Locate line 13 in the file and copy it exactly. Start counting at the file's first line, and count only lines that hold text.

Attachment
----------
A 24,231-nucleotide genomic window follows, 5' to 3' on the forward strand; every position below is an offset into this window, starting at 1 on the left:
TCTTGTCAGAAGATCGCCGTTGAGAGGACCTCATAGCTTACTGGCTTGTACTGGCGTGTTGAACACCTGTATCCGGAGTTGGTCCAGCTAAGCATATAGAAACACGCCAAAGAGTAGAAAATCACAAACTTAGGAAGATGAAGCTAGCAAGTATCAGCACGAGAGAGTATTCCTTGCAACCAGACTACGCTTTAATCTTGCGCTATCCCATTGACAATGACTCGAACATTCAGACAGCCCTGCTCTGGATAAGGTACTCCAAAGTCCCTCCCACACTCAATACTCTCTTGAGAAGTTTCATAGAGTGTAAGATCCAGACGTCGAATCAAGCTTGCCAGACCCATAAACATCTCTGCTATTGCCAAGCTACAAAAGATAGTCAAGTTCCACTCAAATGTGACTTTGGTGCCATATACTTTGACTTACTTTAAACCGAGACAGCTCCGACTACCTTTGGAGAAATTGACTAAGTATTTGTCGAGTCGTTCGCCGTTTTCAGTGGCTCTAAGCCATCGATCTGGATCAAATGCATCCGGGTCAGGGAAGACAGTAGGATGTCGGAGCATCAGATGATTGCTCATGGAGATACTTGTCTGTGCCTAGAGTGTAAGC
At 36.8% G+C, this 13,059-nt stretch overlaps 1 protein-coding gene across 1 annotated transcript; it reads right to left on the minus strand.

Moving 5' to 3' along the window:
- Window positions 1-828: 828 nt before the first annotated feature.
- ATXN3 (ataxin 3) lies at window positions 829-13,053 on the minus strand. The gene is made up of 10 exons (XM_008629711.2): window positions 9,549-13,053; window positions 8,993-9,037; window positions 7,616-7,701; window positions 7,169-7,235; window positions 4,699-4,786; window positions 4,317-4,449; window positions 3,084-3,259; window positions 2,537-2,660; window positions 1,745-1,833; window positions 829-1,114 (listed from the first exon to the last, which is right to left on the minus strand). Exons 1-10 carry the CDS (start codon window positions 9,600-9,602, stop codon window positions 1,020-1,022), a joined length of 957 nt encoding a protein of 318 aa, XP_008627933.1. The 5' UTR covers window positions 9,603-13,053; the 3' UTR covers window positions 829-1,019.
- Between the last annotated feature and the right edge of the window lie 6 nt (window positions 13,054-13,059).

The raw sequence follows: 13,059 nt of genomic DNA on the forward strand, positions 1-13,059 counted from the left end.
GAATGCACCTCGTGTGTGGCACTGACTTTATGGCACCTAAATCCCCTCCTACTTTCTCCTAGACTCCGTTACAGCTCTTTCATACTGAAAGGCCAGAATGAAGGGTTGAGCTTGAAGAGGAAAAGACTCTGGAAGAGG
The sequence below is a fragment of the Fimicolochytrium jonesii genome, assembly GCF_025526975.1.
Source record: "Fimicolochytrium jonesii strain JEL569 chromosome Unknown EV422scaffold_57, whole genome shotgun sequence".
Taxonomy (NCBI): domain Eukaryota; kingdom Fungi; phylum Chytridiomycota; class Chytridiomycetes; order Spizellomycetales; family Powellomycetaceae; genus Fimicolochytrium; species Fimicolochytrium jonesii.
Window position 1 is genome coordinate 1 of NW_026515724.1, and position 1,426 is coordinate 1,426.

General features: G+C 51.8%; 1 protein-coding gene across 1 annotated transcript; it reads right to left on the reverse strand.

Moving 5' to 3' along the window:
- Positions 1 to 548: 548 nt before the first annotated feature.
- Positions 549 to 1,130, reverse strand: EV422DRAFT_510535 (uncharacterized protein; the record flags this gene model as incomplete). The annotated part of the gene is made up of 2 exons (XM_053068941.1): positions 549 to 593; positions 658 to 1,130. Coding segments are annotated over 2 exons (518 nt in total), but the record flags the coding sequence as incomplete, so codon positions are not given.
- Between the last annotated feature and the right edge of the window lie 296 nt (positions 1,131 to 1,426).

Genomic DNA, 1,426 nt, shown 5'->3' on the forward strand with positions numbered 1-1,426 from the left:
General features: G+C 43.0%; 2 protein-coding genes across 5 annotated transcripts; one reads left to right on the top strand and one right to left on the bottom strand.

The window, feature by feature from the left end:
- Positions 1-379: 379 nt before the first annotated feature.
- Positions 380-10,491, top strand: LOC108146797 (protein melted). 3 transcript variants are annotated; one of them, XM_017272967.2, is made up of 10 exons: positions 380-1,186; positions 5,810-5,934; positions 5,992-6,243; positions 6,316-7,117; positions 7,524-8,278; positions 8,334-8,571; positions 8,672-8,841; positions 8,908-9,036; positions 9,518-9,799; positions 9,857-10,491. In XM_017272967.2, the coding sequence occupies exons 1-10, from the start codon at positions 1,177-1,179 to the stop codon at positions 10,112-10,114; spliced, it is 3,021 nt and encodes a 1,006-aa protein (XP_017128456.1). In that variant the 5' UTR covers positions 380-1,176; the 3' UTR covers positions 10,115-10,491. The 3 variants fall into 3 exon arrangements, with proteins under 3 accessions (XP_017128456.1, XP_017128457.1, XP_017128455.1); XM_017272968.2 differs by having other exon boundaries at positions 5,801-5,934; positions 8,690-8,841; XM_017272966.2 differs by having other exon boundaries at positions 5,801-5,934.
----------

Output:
Window position 1 is genome coordinate 1 of NW_026515724.1, and position 1,426 is coordinate 1,426.